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From the DayBreaks archive, dated 3/24/2005:
The focus of history has settled on a lonely hill outside of Jerusalem. Few that day knew what an impact that day would have on women, men, children, society, culture, history and eternity. Such is often the way it goes with earth-shaking events. They seem to pass unnoticed and unappreciated, often until years later.
On that hill are three crosses. Three. Not just one. The other two are largely forgotten, albeit understandably it is so, and indeed, appropriate. You know the story: the others were criminals of the vilest sort. They flanked Jesus, they shared at least a portion of his fate, although they were not nearly great enough to carry the weight of the sins of the entire world on their shoulders. In fact, little did they know, they didn’t even carry the weight of their own sins on at that moment. Jesus carried them all.
One of the criminals sadistically joined in the mockery of his co-suffered. Perhaps in some strange way, it took his mind off of his own fate and may have made his pain easier to bear as a result. We don’t know why he did it. It may have just been part of his character to be mean-spirited.
But the other criminal was a different story. Listen to Michael Card, from A Violent Grace: “And then a miracle happens. The thief turns to Jesus. ‘Jesus,’ he pleads, ‘remember me when you come into your kingdom.’ (Lk. 23:42)
“With these words, an unnamed thief becomes the only one we know of to speak to Jesus on the cross without derision or mockery. An unnamed thief is the only person in the Bible who calls Jesus by His personal name, without any kind of title attached, as if their mutual suffering has placed them on an intimate, first-name basis. In so doing, he becomes the first to address Jesus the way most of us do today. And with his words, that unnamed thief becomes the first to be drawn to the crucified Christ. Jesus answers with a guarantee, ‘Today, you will be with me in paradise.’ (Lk. 23:43)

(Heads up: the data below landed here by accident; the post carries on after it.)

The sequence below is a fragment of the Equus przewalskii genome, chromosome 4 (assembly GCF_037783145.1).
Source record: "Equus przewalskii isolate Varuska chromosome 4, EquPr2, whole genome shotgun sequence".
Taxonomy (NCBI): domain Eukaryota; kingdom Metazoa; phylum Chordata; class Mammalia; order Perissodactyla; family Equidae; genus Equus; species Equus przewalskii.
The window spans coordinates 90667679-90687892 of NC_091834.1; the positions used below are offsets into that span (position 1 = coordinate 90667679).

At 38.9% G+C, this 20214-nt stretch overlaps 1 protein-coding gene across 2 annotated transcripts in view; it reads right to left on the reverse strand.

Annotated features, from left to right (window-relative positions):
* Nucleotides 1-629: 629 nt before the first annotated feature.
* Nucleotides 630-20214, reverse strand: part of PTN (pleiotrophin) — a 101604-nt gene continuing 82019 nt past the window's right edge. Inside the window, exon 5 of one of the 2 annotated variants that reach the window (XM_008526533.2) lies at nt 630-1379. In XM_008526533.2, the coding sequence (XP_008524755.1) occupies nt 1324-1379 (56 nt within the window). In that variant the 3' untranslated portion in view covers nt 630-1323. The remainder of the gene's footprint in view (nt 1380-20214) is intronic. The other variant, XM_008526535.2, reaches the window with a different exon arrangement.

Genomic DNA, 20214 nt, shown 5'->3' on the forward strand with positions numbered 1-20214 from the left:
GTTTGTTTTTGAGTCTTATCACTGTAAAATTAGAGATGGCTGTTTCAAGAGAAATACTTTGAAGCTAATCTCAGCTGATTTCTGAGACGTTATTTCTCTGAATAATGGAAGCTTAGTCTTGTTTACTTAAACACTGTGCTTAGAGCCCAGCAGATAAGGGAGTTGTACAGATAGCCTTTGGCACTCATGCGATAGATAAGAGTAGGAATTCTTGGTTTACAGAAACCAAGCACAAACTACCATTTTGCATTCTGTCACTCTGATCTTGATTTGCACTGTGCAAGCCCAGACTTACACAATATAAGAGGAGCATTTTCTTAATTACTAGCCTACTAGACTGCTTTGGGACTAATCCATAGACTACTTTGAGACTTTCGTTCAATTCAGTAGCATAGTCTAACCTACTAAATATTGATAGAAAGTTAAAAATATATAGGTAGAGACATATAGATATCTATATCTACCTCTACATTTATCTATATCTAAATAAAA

“Was the criminal’s desire for salvation driven only by fear? Was it a pain-crazed plea from between clenched teeth? Or was it a sincere leap of faith based on sudden contrition? We don’t know. The sentence could easily have been the first prayer of an entirely misspent life. But the thief asked only once, and needed to ask only once. The Son of God looked over at him and gave him his answer, ‘Today…’.
“A few hours later, Jesus died. The thieves clung to life for several hours more. When the soldiers saw that they were still alive, they picked up heavy mallets and broke their legs. No longer able to lift up and draw air into their lungs, the two survivors started a grotesque dance, a losing battle with suffocation. Soon, they too hung still and lifeless against the sky.
“But one of them awoke in paradise.”
The message: some events shake the world, but they are meaningless and unimportant unless they also shake and affect us as individuals. Jesus came because God “so loved the world” – all of it – that He gave His only begotten Son so that anyone who believes on Him should not perish, but have everlasting life. But who cares if He loved the world, but didn’t love ME? We are so self-focused because we are so needy. And what Jesus did on the cross for the unnamed thief, He did for me and He did for you. See him, as his pain-wracked face turns to you, and gives YOU His answer: “Today…”. And whether it is literally today, or tomorrow, or next week or next year or 50 years, it is a guarantee from the center cross, and you will know that when you awake, you will waken in paradise.
Because of HIM!
Copyright by 2005 Galen C. Dalrymple. ><}}}”>
PRAYER: Thank you for loving the thief…and for loving me! In Jesus’ name, Amen.
© 2015, Galen C. Dalrymple.
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